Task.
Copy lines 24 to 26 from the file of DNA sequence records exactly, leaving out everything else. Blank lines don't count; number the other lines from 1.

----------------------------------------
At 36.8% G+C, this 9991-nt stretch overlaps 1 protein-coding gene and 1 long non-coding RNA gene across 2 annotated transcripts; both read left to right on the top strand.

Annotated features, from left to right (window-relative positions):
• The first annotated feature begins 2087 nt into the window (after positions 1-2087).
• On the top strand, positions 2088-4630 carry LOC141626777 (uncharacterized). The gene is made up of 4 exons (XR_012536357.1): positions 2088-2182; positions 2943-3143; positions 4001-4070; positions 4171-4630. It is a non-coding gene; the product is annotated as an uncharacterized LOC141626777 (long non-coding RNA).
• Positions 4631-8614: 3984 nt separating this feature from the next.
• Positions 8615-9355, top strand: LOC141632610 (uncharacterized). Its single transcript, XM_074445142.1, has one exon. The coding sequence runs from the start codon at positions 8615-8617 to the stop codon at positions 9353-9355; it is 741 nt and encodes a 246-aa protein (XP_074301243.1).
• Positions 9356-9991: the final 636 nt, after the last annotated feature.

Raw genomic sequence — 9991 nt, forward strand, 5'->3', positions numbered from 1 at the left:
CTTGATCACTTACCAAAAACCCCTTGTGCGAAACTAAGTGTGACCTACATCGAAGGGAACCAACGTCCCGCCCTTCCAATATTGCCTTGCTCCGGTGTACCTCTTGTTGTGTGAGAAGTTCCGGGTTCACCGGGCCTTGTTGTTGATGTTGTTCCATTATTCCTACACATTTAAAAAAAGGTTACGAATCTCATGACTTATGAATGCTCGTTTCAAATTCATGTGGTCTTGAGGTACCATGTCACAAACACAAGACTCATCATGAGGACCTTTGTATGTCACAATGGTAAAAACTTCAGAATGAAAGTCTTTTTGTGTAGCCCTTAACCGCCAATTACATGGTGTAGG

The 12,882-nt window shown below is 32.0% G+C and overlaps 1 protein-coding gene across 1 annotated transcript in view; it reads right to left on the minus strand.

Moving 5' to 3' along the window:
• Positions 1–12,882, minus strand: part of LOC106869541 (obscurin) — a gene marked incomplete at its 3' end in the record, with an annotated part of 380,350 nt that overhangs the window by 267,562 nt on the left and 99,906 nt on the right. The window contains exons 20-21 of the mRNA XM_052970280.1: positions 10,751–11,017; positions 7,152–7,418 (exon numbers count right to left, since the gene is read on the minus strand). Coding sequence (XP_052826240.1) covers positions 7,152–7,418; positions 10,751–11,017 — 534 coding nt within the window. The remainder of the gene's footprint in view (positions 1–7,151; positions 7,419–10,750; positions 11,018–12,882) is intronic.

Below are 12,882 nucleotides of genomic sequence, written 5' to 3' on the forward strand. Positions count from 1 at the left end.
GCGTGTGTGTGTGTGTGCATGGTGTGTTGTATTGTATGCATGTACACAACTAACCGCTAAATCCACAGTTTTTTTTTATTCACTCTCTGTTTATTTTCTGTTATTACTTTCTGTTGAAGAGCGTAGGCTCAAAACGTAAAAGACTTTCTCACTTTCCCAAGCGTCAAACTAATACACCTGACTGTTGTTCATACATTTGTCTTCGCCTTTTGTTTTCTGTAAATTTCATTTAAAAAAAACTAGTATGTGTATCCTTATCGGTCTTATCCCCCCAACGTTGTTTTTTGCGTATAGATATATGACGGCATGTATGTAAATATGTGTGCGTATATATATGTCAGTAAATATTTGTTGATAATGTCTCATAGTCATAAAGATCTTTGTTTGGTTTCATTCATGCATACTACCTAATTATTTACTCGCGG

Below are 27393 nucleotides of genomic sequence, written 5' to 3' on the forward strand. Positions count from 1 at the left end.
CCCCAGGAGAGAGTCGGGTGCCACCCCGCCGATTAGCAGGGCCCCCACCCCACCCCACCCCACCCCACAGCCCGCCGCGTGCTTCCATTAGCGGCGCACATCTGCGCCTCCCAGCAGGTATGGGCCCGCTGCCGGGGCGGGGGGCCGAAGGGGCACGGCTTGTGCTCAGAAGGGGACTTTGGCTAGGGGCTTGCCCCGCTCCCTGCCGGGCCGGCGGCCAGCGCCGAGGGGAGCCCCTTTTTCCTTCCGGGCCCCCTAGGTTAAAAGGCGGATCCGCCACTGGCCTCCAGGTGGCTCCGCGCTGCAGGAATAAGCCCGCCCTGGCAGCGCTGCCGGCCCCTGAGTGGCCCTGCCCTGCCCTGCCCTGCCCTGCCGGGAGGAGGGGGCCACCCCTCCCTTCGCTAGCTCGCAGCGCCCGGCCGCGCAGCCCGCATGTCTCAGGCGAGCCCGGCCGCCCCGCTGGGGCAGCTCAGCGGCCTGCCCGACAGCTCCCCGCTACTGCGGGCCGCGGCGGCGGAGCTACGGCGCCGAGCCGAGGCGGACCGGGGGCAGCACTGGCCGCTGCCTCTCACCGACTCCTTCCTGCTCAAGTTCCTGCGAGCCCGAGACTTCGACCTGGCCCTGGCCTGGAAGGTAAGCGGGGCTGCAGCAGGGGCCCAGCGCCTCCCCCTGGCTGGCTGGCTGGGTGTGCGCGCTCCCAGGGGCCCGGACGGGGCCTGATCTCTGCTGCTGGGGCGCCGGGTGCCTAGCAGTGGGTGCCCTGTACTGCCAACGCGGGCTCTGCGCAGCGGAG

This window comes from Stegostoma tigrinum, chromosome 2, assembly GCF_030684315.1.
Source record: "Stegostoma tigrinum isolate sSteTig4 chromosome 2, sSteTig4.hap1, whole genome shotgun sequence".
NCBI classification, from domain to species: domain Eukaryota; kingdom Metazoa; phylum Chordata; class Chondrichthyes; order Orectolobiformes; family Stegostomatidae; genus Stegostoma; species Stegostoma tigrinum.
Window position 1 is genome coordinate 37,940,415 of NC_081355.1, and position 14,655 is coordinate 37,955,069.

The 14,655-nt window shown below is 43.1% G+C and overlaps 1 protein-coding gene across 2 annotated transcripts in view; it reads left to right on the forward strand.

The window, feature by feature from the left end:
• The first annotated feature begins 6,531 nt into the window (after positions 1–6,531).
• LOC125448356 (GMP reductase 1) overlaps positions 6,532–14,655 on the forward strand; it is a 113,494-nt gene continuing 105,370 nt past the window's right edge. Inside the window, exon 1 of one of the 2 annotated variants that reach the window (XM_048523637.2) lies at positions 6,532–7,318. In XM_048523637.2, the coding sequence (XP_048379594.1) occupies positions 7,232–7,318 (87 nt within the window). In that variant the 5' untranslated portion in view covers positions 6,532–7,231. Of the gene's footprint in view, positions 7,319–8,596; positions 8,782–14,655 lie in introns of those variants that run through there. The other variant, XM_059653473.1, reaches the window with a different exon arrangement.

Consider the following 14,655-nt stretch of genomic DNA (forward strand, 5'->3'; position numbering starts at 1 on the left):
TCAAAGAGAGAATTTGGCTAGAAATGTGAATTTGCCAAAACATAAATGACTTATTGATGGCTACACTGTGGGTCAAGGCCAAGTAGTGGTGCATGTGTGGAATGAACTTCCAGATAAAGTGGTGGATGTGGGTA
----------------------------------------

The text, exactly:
• LOC125448356 (GMP reductase 1) overlaps positions 6,532–14,655 on the forward strand; it is a 113,494-nt gene continuing 105,370 nt past the window's right edge. Inside the window, exon 1 of one of the 2 annotated variants that reach the window (XM_048523637.2) lies at positions 6,532–7,318. In XM_048523637.2, the coding sequence (XP_048379594.1) occupies positions 7,232–7,318 (87 nt within the window). In that variant the 5' untranslated portion in view covers positions 6,532–7,231. Of the gene's footprint in view, positions 7,319–8,596; positions 8,782–14,655 lie in introns of those variants that run through there. The other variant, XM_059653473.1, reaches the window with a different exon arrangement.

Consider the following 14,655-nt stretch of genomic DNA (forward strand, 5'->3'; position numbering starts at 1 on the left):
TCAAAGAGAGAATTTGGCTAGAAATGTGAATTTGCCAAAACATAAATGACTTATTGATGGCTACACTGTGGGTCAAGGCCAAGTAGTGGTGCATGTGTGGAATGAACTTCCAGATAAAGTGGTGGATGTGGGTA